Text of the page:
Cecilia’s anthropology professor mentioned something called the Human Resource Area File, which sorts out the religion, law, material culture, whatever else of any studied people. To codify and organize these culture traits are valuable, but the structure itself is influenced by the culture of those who presume to do the studying. If one studies a theocracy, does one simply make duplicate file copies for the area of religion and the area of law? Maybe it’s more sophisticated than that. I’ve only sat in for one class, after all.

But if I write that I interpret Dreamtime (what little I’ve read of it) as like some animistic “genius locii”, or as cosmic concepts that can be ritualized similar to the classical elements of Ancient Greek philosophy and mysticism, or with a symbolic aesthetic and ritual performance closer to the various medicines of Neo-Shamanism…all under one term of (translated to) “Dreamtime”, of course, it’s not going to be that or any of those things anymore. Just by naming these features and drawing parallels, I’ve already changed the nature of what I refer to by extracting each from their contexts and lumping them together.

All that’s left is an attempt to articulate my own interpretation, which probably stems from a belief* system I already have that hasn’t been articulated. (* And I consider life experience through the physical senses an integral component of belief, so my definition of belief isn’t necessarily a thing separate from that which is known or lived or done.) Belief systems that have been articulated–alchemy, faelatry, narrative analysis, sciences and mysticisms–give me models of articulation. I hope that’s the extent of their influence.


I’ve had difficulty forging a relationship with the corporeal. The beauty, danger, and harmonious niches of natural environments do demand my attention whenever I find myself there, but the same qualities in a city I’ve taken for granted. Only after a while and lot of reading did it occur to me to sanctify the sort of environment I was born and now live in, regardless if some administrative force made it, or if war comes through and leaves rubble, or if natural disasters and corruption in public funding combine to leave rubble, or if the rainforests reclaim the monuments for future people to find and wonder about. The world remains spiritually significant, although I admit to a personal tendency towards shutting down.

Cities in the highlands take on a particular character in its steeply sloping roads. For all the polish and glamour of the city I live in now, it seems to still remember that it used to be a marsh–and reminds its citizens of this every monsoon season. During road trips, my family would often stop at diners near (not too near–at least not at those times) active volcanoes for which the towns in-between were famous. I’d thought these aspects added character to the location, but more obviously it shows that cities never fully escape the natural environment.

I’ve had that idea for a while, but it hasn’t become more than noted until recently. Now I wonder what the character of each location can become. What more could it mean to designate some part of the nation as “the honey pot” or “the bread basket” for their main export, or as a “university town”, or as a “tourist trap”? Or as residential and business districts?

Perhaps the same thing happens as has been happening long before urban development: the geography becomes the people. This next tidbit came up when Cecilia and I got to talking about what sort of names we’d have in the style of Westerosi bastards. Tagalog is the language of the capital, originally spoken by the tribe of the same name. It comes from the conjunction taga (meaning “from”) and ilog (meaning “river”) so roughly translates to “(the people) from the river”, although to some southerners it’s come to mean “damned imperialists” and they aren’t exactly wrong.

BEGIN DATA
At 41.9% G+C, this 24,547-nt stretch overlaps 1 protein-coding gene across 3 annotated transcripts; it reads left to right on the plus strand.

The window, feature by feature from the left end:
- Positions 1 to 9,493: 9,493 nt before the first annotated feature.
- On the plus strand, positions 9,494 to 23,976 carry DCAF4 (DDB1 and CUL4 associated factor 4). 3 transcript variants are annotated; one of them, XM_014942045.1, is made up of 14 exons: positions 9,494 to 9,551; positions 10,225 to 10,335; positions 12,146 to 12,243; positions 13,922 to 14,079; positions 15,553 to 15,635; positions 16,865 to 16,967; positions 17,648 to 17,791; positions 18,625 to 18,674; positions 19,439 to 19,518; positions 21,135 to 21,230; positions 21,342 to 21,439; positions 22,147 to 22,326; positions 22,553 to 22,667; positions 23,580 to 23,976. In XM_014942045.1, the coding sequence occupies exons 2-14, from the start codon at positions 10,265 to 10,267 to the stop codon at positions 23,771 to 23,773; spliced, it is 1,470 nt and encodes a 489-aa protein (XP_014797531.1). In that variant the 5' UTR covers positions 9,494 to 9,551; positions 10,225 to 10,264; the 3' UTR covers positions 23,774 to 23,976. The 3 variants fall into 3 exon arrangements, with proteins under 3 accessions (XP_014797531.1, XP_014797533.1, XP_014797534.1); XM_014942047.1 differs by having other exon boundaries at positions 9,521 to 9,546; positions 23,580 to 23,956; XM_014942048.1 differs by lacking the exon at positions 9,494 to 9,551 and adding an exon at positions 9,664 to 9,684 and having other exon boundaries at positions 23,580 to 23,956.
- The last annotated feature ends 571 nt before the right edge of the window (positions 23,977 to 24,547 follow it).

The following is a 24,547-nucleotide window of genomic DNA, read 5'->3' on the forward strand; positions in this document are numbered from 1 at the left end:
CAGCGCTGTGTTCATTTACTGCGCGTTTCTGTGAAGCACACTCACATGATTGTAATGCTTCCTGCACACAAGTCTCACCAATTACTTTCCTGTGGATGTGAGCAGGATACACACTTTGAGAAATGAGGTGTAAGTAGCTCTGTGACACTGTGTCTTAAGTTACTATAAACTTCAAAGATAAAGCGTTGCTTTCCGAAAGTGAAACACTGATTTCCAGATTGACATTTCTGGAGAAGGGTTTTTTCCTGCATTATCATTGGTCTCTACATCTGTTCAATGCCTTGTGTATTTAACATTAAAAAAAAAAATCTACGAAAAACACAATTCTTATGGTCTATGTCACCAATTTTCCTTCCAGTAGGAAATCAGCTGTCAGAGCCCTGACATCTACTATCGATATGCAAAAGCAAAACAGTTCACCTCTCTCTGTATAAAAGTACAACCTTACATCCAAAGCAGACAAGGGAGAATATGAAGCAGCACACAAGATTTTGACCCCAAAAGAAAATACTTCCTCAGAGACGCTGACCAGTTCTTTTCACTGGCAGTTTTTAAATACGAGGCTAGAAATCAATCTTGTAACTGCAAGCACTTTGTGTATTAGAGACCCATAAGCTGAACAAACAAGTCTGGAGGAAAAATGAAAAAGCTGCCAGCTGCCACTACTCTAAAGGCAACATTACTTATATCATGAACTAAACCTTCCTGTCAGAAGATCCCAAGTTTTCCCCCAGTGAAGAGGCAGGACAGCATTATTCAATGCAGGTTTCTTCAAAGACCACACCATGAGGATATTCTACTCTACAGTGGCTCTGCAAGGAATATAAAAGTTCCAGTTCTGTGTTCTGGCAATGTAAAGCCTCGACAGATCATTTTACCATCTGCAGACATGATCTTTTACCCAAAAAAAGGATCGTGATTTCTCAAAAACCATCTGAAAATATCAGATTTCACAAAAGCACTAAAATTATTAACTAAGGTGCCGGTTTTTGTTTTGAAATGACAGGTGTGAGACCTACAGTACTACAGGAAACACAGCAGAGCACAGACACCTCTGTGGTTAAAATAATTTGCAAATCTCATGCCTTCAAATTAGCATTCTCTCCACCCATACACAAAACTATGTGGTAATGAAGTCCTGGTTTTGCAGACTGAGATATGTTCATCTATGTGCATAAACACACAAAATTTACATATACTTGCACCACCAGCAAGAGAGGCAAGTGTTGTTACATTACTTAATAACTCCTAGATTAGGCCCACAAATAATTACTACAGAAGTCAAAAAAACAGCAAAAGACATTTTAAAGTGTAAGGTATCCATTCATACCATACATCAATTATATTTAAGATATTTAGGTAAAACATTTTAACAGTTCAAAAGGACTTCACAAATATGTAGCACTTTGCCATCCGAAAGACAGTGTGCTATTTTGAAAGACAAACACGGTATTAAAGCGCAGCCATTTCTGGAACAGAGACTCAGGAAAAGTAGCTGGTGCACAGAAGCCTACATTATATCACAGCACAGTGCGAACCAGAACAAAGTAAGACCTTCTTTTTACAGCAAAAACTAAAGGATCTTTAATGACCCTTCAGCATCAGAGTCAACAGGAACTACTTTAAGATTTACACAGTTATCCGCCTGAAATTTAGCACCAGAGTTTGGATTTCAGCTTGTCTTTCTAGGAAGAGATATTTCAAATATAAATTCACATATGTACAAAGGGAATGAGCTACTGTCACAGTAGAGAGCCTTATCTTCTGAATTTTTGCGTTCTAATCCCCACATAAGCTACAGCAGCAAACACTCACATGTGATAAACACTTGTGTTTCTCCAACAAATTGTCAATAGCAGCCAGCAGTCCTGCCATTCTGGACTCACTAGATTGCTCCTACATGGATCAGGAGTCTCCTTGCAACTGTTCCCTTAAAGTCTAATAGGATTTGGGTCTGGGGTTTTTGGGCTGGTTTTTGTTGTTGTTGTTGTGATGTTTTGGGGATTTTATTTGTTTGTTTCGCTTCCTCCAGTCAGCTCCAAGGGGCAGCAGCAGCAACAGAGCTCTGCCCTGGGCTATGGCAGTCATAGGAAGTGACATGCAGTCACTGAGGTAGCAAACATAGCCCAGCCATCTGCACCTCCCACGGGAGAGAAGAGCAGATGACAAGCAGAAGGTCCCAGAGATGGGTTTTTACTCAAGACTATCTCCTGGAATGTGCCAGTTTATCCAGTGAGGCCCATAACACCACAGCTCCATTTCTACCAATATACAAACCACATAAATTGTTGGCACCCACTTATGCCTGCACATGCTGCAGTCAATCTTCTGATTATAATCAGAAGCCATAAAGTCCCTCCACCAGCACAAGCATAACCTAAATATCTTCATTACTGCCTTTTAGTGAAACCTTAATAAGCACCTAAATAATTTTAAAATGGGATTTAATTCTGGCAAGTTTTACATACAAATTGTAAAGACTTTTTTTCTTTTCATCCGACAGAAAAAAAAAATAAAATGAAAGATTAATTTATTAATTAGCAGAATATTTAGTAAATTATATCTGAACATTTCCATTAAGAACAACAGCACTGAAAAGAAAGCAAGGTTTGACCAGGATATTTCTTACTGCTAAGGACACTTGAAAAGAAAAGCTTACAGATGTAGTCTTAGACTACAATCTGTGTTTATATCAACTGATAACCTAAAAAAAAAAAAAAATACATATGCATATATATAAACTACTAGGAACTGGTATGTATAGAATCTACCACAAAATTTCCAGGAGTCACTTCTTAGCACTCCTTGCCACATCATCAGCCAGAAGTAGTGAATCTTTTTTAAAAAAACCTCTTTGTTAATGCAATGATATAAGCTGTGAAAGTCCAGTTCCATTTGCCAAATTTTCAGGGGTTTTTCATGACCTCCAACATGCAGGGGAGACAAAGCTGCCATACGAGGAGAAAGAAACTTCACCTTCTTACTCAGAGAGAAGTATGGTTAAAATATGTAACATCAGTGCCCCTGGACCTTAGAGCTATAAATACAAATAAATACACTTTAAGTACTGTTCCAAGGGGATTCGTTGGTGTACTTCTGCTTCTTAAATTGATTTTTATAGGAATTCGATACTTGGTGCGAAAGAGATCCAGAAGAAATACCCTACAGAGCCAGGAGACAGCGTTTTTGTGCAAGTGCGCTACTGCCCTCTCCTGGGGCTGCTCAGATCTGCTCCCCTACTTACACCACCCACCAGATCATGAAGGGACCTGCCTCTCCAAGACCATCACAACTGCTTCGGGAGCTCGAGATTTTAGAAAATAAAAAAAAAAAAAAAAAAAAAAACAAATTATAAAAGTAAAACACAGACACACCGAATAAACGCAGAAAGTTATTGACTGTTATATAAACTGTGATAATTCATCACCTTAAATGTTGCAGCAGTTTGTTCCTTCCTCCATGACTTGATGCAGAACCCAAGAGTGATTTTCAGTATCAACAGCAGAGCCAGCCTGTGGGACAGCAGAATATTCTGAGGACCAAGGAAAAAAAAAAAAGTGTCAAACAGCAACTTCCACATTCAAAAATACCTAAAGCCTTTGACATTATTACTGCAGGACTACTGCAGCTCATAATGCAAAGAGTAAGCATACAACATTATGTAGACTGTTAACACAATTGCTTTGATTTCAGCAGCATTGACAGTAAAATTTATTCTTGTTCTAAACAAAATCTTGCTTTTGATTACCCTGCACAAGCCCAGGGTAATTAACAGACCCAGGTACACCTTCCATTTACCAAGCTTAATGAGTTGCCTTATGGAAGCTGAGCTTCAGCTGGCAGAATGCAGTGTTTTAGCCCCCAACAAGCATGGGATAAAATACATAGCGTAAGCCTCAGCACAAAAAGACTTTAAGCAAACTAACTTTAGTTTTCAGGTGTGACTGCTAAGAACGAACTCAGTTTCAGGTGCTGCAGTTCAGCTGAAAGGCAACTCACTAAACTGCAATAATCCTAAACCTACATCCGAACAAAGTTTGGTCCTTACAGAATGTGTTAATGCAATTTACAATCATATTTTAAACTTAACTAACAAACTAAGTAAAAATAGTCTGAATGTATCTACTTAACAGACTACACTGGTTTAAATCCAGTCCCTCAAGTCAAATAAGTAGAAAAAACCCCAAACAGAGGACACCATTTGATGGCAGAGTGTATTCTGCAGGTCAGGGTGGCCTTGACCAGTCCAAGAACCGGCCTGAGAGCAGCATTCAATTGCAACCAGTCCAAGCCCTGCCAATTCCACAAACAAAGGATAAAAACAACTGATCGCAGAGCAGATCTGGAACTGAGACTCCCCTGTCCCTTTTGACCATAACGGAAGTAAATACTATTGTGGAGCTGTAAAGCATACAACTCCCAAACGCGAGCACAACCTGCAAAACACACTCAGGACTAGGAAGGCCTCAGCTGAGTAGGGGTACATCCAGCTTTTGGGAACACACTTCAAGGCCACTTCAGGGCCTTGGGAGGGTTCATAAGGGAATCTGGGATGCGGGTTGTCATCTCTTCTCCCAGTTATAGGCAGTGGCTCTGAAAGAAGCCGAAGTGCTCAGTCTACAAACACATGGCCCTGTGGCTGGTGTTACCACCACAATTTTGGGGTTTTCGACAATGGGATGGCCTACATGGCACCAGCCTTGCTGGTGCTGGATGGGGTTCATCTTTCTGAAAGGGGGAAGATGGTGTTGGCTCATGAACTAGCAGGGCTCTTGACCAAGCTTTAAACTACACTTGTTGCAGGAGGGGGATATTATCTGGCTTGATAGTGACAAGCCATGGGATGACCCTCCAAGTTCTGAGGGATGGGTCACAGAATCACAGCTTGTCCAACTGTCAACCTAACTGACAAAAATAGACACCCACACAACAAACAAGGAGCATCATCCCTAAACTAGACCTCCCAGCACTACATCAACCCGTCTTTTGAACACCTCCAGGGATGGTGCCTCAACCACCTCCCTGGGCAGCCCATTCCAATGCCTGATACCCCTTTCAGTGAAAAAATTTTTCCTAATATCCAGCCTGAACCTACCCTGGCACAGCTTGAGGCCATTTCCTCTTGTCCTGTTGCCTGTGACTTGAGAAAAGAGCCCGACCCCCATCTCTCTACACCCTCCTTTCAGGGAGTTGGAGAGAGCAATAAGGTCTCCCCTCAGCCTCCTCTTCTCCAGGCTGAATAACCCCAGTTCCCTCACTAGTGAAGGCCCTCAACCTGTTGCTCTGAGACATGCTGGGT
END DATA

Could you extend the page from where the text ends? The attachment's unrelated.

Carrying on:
My bastard name would be Fort, by the way, Cecilia only thought at first it would be Rivers but my maternal grandmother came from somewhere else known for its military fortresses. Cecilia’s bastard name would be Blackwest after the translation of her hometown’s name, although I would have thought it would be Cane after the main export…but world banks and international funds have made perpetually terrible decisions when it’s come to telling the nations who borrow from them exactly what to produce in order to pay back the loan, and apparently the growing of sugar cane in all climates that can grow sugar cane is one of them. More sugar cane being grown, harvested, and exported lowers the market value of sugar cane, the immediate solution to which has been to…grow more sugar cane. While Cecilia appreciates what the surplus of Cane has done to the culinary arts of her hometown, in protest against senseless economic imperialism she would not take the name of Cane.

Settling on the most significant aspect after which to name a territory is an interesting process. They won’t be Dreamings, of course–they aren’t. I might count them as Ways.

My family moved a lot while I was growing up, and it may be too late for me to achieve fluency in the Tagalog language. Language is one way, however, that one can do what one is, which is ritual enough. Other rituals and stories of my people before the colonial times remain embalmed in pages of barely-accessible academic studies. Maybe they’ll wake up again one day. For now, I pay more attention to the rituals and stories I have on hand, while keeping a renewed understanding in mind of how they associate with an environment (as well as how they’re transmitted.)

EDIT: The sugar cane growing had to do with the Tidings-McDuffy Act, not the IMF or World Bank strongarming specific industries to debtors, although the banks do do that with other industries and other developing nations.

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